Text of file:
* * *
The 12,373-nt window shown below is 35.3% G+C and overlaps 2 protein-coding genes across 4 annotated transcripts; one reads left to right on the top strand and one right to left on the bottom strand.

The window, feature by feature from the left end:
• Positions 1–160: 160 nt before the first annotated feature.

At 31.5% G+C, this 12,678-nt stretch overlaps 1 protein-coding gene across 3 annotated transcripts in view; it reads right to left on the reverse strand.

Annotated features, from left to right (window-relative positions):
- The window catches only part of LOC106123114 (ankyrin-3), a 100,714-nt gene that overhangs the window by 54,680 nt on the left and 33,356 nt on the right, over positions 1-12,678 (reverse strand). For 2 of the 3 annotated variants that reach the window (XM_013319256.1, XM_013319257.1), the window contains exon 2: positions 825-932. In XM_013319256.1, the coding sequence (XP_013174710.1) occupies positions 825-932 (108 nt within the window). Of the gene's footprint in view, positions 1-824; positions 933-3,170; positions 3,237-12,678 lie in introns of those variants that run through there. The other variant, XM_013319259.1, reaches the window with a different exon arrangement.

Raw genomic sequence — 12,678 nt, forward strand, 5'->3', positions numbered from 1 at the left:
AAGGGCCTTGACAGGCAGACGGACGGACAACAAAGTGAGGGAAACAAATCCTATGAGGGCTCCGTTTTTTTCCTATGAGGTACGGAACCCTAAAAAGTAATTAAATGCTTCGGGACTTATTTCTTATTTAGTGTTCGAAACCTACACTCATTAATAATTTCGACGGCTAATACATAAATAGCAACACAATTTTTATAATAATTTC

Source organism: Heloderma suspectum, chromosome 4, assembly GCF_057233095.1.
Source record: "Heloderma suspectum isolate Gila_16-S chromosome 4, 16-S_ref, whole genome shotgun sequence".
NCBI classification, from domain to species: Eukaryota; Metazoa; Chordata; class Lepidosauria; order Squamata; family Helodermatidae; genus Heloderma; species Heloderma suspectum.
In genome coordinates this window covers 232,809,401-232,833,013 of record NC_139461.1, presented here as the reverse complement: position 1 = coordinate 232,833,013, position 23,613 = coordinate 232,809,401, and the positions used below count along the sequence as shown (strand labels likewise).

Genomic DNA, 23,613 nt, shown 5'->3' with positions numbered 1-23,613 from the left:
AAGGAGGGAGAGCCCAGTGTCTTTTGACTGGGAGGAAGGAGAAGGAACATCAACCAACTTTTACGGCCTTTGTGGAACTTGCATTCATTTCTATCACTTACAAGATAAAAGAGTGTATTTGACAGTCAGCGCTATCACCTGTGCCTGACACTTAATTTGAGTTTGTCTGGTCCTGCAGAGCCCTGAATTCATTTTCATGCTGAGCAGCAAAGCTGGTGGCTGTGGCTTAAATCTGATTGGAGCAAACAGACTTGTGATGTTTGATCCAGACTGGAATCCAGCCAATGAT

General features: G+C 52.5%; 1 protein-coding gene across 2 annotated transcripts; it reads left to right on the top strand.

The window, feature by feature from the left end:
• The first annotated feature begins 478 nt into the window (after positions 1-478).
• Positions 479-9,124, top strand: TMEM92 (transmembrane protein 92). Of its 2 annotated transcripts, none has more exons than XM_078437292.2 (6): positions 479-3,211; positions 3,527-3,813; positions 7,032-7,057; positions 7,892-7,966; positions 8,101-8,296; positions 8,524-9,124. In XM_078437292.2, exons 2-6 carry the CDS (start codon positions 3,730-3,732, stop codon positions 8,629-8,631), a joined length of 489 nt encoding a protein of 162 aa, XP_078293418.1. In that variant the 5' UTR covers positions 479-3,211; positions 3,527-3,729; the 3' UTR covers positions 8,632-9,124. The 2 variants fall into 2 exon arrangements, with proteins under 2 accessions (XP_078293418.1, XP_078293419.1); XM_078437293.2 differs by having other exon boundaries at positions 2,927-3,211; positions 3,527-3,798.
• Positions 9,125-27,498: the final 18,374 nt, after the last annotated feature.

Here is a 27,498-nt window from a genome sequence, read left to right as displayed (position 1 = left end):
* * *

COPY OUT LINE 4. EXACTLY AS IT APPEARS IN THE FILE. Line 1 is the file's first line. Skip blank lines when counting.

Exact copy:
At 31.5% G+C, this 12,678-nt stretch overlaps 1 protein-coding gene across 3 annotated transcripts in view; it reads right to left on the reverse strand.